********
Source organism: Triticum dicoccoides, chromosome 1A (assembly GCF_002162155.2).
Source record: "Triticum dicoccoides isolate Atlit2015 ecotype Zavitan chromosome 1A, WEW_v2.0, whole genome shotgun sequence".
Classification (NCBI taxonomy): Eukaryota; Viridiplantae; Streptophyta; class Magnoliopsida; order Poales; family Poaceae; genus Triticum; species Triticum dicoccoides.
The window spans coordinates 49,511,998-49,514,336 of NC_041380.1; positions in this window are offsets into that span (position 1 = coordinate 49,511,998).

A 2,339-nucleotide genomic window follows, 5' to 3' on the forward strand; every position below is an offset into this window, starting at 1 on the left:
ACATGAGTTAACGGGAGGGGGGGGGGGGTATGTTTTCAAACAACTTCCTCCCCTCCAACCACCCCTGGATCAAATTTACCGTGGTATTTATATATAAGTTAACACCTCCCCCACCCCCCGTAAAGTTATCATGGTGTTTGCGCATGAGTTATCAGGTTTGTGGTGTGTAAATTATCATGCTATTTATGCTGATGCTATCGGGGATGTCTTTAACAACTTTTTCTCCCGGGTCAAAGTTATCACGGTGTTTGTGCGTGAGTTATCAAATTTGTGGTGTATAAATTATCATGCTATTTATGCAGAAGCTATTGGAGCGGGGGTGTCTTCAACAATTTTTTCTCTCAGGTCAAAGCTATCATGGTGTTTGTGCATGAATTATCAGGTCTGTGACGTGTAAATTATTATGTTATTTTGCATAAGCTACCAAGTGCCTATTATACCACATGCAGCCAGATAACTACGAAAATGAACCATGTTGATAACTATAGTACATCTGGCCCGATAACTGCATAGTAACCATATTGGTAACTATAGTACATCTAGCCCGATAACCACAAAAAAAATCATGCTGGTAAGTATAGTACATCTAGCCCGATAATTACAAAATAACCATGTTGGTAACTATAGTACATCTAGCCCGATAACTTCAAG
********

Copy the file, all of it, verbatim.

Source organism: Triticum dicoccoides, chromosome 1A (assembly GCF_002162155.2).
Source record: "Triticum dicoccoides isolate Atlit2015 ecotype Zavitan chromosome 1A, WEW_v2.0, whole genome shotgun sequence".
Classification (NCBI taxonomy): Eukaryota; Viridiplantae; Streptophyta; class Magnoliopsida; order Poales; family Poaceae; genus Triticum; species Triticum dicoccoides.
The window spans coordinates 49,511,998-49,514,336 of NC_041380.1; positions in this window are offsets into that span (position 1 = coordinate 49,511,998).

A 2,339-nucleotide genomic window follows, 5' to 3' on the forward strand; every position below is an offset into this window, starting at 1 on the left:
ACATGAGTTAACGGGAGGGGGGGGGGGGTATGTTTTCAAACAACTTCCTCCCCTCCAACCACCCCTGGATCAAATTTACCGTGGTATTTATATATAAGTTAACACCTCCCCCACCCCCCGTAAAGTTATCATGGTGTTTGCGCATGAGTTATCAGGTTTGTGGTGTGTAAATTATCATGCTATTTATGCTGATGCTATCGGGGATGTCTTTAACAACTTTTTCTCCCGGGTCAAAGTTATCACGGTGTTTGTGCGTGAGTTATCAAATTTGTGGTGTATAAATTATCATGCTATTTATGCAGAAGCTATTGGAGCGGGGGTGTCTTCAACAATTTTTTCTCTCAGGTCAAAGCTATCATGGTGTTTGTGCATGAATTATCAGGTCTGTGACGTGTAAATTATTATGTTATTTTGCATAAGCTACCAAGTGCCTATTATACCACATGCAGCCAGATAACTACGAAAATGAACCATGTTGATAACTATAGTACATCTGGCCCGATAACTGCATAGTAACCATATTGGTAACTATAGTACATCTAGCCCGATAACCACAAAAAAAATCATGCTGGTAAGTATAGTACATCTAGCCCGATAATTACAAAATAACCATGTTGGTAACTATAGTACATCTAGCCCGATAACTTCAAG